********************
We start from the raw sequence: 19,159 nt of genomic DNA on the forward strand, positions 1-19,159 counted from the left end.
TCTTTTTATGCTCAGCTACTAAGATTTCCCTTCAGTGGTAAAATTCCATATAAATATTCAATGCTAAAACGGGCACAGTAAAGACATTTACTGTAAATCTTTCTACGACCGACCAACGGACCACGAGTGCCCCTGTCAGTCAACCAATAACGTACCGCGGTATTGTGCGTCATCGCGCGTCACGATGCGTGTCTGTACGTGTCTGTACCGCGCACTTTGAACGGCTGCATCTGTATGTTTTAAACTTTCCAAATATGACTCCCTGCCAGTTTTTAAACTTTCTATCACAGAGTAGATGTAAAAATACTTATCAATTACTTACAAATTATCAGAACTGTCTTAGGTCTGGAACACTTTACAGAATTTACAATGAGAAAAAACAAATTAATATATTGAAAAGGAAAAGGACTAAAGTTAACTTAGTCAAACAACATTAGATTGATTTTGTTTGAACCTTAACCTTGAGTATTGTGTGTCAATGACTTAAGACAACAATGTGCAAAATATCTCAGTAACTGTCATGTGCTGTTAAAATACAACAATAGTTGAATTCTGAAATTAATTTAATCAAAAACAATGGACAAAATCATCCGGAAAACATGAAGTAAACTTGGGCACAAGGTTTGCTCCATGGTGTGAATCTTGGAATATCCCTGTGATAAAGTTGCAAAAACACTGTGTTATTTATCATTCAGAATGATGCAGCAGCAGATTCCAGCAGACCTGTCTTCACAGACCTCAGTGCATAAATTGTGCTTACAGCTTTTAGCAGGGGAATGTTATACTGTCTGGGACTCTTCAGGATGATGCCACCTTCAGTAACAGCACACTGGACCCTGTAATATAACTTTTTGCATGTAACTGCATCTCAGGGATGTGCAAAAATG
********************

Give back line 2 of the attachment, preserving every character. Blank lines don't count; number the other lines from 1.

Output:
TCTTTTTATGCTCAGCTACTAAGATTTCCCTTCAGTGGTAAAATTCCATATAAATATTCAATGCTAAAACGGGCACAGTAAAGACATTTACTGTAAATCTTTCTACGACCGACCAACGGACCACGAGTGCCCCTGTCAGTCAACCAATAACGTACCGCGGTATTGTGCGTCATCGCGCGTCACGATGCGTGTCTGTACGTGTCTGTACCGCGCACTTTGAACGGCTGCATCTGTATGTTTTAAACTTTCCAAATATGACTCCCTGCCAGTTTTTAAACTTTCTATCACAGAGTAGATGTAAAAATACTTATCAATTACTTACAAATTATCAGAACTGTCTTAGGTCTGGAACACTTTACAGAATTTACAATGAGAAAAAACAAATTAATATATTGAAAAGGAAAAGGACTAAAGTTAACTTAGTCAAACAACATTAGATTGATTTTGTTTGAACCTTAACCTTGAGTATTGTGTGTCAATGACTTAAGACAACAATGTGCAAAATATCTCAGTAACTGTCATGTGCTGTTAAAATACAACAATAGTTGAATTCTGAAATTAATTTAATCAAAAACAATGGACAAAATCATCCGGAAAACATGAAGTAAACTTGGGCACAAGGTTTGCTCCATGGTGTGAATCTTGGAATATCCCTGTGATAAAGTTGCAAAAACACTGTGTTATTTATCATTCAGAATGATGCAGCAGCAGATTCCAGCAGACCTGTCTTCACAGACCTCAGTGCATAAATTGTGCTTACAGCTTTTAGCAGGGGAATGTTATACTGTCTGGGACTCTTCAGGATGATGCCACCTTCAGTAACAGCACACTGGACCCTGTAATATAACTTTTTGCATGTAACTGCATCTCAGGGATGTGCAAAAATG